Ace milestone as Wigan tennis club celebrates 100 years

The grassroots organisation is marking its centenary this year.

Thursday, 15th July 2021, 3:25 pm
Updated Thursday, 15th July 2021, 3:26 pm
Ann Marie Sandelands, Christine Charnock-Jones and Wendy Heaton
Ann Marie Sandelands, Christine Charnock-Jones and Wendy Heaton

Winstanley Tennis Club was founded in 1921 and its members have served, volleyed and smashed their way to plenty of success over the decades.

The club has provided generations of Wiganers with the chance to try out the sport and improve their racquet skills, with the membership currently standing at around 170 players of all ages.

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An old photo of Winstanley Tennis Club which has been colourised and restored

It now has one floodlit all-weather tarmac hard court and five other courts of the same surface, while its well-appointed clubhouse opened in September 2014.

The club is currently getting people back to playing their favourite sport following the easing of Covid-19 restrictions which have allowed for outdoor pastimes to take place once again.

It is also planning an open day for August 1 to show prospective new members around the site and a big Centenary Day celebration to mark 100 years of tennis in Winstanley on the Bank Holiday Monday at the end of August.

Christine Charnock-Jones from Winstanley Tennis Club said: “The club has grown from strength to strength and the facilities that we have today are second to none.

“The club caters for all ages and has allowed people to enjoy the game of tennis when the Covid-19 restrictions eased to allow for outside sports.

“The next project is to raise funds for adding floodlights onto three further courts to allow play all year round and we would welcome any support with the project.”

Ahead of the centenary celebrations the club also spoke to Wigan local historian Tom Walsh about its long history.

The club was founded in May 1921 and its early years were a fairly difficult time for the country, with the organisation being established just three years after the end of World War One and five years before the general strike of 1926.

Originally named Winstanley Park Tennis Club as its first home was within the parkland of the Winstanley Estate, the idea came from members of the adjacent cricket club.

The first tennis was played on a grass court, followed by three shale courts shortly afterwards.

The club quickly became famous for the quality of the playing surface thanks to the efforts of Jimmy Winstanley, a long-standing stalwart who eventually became president.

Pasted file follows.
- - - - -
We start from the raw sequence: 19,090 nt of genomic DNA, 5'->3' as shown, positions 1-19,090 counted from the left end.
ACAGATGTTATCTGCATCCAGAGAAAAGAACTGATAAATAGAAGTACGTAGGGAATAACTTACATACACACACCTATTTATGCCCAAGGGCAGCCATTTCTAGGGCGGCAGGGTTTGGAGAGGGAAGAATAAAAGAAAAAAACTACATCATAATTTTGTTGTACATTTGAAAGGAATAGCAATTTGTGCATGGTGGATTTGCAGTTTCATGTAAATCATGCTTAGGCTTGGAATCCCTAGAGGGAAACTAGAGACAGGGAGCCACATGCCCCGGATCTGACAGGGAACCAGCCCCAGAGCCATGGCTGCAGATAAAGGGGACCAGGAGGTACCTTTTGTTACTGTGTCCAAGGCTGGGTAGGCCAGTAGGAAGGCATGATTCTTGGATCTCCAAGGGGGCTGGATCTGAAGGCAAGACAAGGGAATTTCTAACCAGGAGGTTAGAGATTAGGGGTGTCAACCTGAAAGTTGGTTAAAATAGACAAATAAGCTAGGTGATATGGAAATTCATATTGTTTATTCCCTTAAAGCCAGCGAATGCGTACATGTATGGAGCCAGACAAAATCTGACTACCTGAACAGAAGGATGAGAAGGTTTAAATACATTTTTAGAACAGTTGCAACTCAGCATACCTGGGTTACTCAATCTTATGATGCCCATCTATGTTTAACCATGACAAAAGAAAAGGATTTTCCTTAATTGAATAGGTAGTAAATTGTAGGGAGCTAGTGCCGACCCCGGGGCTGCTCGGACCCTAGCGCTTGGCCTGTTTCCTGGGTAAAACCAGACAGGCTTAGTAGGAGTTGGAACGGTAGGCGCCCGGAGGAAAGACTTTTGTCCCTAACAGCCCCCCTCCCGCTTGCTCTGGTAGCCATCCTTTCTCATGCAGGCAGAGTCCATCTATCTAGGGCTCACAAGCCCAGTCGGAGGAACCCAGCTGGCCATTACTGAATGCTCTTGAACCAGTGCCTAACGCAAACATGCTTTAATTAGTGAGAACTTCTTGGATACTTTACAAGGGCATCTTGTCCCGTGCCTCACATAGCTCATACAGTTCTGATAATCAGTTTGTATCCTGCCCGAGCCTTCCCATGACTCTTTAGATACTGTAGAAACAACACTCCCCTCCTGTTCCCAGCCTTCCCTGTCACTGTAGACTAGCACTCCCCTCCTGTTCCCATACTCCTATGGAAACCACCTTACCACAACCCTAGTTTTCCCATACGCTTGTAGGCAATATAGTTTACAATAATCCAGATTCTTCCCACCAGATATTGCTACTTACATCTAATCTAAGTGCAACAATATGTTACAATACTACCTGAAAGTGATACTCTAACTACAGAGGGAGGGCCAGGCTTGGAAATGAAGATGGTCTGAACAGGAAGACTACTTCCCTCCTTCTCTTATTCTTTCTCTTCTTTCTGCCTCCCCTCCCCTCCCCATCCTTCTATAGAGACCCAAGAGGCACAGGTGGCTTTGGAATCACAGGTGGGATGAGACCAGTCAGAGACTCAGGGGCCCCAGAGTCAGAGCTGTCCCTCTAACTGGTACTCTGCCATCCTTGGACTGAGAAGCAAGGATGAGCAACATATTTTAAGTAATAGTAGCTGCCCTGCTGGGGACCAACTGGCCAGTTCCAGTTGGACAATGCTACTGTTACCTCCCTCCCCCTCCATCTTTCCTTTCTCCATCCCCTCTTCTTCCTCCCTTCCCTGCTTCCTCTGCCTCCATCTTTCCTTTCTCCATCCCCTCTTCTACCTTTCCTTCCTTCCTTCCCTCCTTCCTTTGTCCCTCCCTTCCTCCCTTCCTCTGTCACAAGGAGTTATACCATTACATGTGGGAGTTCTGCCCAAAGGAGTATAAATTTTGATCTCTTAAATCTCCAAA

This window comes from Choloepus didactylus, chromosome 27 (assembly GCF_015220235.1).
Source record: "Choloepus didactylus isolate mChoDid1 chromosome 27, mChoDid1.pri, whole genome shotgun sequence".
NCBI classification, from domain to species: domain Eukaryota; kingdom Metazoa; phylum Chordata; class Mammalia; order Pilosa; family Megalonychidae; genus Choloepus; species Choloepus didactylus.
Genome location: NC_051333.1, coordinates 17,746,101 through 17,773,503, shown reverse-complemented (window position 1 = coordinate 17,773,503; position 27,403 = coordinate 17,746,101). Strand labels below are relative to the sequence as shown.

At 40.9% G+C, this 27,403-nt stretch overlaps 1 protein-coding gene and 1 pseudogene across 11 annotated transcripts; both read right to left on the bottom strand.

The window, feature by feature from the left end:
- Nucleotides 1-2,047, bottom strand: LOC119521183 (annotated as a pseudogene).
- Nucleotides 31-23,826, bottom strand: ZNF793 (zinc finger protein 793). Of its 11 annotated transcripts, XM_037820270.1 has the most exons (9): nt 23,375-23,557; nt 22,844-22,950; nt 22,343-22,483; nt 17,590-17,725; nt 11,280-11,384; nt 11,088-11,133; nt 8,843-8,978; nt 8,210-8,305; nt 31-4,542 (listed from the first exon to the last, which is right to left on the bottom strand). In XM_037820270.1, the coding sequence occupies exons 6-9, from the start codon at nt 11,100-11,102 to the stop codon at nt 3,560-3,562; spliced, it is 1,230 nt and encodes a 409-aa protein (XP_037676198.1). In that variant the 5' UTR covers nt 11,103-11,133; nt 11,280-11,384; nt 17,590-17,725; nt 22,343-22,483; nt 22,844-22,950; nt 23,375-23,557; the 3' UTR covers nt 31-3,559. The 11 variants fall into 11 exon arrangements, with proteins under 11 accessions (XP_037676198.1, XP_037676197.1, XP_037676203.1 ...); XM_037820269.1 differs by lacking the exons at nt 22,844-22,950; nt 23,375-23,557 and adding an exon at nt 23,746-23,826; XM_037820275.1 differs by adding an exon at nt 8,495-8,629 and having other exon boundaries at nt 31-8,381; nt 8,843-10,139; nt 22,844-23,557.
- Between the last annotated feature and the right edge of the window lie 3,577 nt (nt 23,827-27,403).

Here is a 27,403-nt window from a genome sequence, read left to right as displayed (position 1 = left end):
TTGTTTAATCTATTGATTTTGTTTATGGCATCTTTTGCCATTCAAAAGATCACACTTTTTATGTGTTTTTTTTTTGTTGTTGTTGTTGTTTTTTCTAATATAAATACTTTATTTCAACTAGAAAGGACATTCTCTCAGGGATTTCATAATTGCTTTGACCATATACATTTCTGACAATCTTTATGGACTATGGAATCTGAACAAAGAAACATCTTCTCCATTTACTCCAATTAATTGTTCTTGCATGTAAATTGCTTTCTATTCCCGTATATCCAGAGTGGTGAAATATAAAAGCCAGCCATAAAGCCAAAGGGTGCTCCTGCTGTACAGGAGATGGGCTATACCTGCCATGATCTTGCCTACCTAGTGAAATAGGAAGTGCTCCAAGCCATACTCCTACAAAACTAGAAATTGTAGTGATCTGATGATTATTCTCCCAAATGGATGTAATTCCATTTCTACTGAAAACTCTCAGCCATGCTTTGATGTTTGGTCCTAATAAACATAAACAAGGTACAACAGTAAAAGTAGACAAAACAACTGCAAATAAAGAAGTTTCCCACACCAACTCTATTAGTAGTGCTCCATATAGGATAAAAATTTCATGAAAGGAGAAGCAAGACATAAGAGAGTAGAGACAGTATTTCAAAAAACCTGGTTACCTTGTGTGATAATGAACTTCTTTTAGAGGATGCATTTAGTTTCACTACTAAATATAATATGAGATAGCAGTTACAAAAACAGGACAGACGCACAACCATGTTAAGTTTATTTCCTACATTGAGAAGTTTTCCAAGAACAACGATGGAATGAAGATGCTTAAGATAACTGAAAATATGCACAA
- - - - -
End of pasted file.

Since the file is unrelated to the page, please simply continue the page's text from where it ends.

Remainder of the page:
In the late 1970s it was decided that the club would move to a location it owned and a site just off Winstanley Road was identified as it was big enough to expand the organisation and in particular grow a junior membership.

The land was purchased from the local farmer with the help of Gerry Rickards, the club chairman at the time, and donations and loans from members allowed the erection of three hard courts. This was followed in 1980 by a very basic wooden clubhouse.

Members ran jumble sales, afternoon teas, sponsored walks and various competitions to help raise the money to run the club, while at one point tea and biscuits were given out from car boots during matches to keep up Winstanley’s reputation for hospitality.

The clubhouse was extended in 1993 and two further hard courts were laid, with grant-aid from The Foundation for Sports and the Arts and a loan from the Lawn Tennis Association (LTA).

Following a bequest from Jimmy Winstanley’s estate, land for a sixth court was purchased in 2000. It was named in his honour when it was opened in July 2004 and floodlighting was installed in June 2006.

That was the year the club also embarked on its most ambitious recent project, to replace the timber clubhouse with a new building.

The scheme to build the impressive brick and tiled-roof structure which now sits on the club’s site took several years, steered by chairmen Geoff Bradshaw and John Elmer. President Dr Ken Walker cut the ribbon in 2014.

The club received the Tennis Clubmark in recognition of its voluntary work in 2009 and its courts have been recently resurfaced in a smart blue colour.

The club has been part of the Warrington and District League for over 50 years, entering men's, ladies and mixed teams as well as participating in the annual knock-out competition.

More recently the junior section has been playing in the Bolton League, winning Division One in 2017.

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